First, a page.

A police officer finds himself haunted by a traumatic childhood memory as he searches for a missing man in the rugged mountains of Iraqi Kurdistan, in this striking feature debut by Batin Ghobadi.
Kurdistan is much in the news these days, and over the years the Festival has been proud to showcase the work of two of its most distinctive filmmakers, Bahman Ghobadi and Hiner Saleem. Now, Ghobadi's brother, Batin, has emerged with a highly enigmatic and startling first feature film.
Placing his narrative in the stunning, rugged and wild mountainous landscapes of Iraqi Kurdistan, the younger Ghobadi tells the story of a police officer, Mardan, who is haunted by a disturbing childhood memory.
Mardan is a serious, brooding officer who is called into action to investigate the disappearance of a young man. The man's wife is extremely worried that foul play may be involved, as he was carrying a lot of cash, so Mardan sets out with the woman and her young boy to try to solve the mystery.
But, like Nuri Bilge Ceylan's Once Upon a Time in Anatolia, Mardan is far more than an ordinary police procedural; it features a trip through a man's mind as well as a journey through the haunting terrain. Both movies, too, are suffused with the sense of an obscure past that gradually, over the course of the film, reveals its true face.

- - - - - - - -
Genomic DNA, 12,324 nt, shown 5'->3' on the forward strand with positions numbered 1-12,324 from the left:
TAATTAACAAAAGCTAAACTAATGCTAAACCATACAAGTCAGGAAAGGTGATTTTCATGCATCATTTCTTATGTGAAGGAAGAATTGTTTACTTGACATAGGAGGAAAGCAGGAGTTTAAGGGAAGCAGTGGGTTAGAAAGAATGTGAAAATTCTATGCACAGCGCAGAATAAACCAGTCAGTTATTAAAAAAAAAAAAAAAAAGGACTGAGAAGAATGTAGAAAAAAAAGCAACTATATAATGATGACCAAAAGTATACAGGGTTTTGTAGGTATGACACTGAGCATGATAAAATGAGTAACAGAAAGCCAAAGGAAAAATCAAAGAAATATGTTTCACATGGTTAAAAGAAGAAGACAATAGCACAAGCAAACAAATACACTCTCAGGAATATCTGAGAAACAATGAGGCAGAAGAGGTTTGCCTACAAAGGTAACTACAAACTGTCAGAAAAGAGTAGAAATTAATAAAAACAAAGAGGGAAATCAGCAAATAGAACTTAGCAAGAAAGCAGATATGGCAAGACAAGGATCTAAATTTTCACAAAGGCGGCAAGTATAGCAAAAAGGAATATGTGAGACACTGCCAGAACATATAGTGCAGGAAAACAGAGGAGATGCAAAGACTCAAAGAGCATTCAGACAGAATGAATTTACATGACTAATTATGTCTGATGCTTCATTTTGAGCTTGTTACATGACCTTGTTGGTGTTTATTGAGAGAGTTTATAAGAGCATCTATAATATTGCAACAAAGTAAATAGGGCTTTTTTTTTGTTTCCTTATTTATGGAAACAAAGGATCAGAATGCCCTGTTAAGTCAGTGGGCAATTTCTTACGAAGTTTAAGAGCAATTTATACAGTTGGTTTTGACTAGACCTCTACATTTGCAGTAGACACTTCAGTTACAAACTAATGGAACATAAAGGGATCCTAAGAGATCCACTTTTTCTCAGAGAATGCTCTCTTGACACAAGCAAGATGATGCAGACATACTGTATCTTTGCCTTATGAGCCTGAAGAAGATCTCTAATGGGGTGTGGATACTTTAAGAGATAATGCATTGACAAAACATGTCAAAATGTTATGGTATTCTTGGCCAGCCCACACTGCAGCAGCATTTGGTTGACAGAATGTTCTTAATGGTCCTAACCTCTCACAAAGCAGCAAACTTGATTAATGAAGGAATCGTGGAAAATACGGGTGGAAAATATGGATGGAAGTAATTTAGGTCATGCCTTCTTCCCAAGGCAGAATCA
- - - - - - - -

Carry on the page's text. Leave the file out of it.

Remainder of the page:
Mardan is not only one of the most remarkably shot and composed films of the year, but also one of the most shadowy and sublime. Stalking the Kurdish countryside, trying to solve the case of the missing man, Mardan finds himself revisiting his own personal history.
Ghobadi understands that, while present-day Kurdistan may be the most stable it has been in decades, the past — a violent one, at that — still lingers around the edges of everything.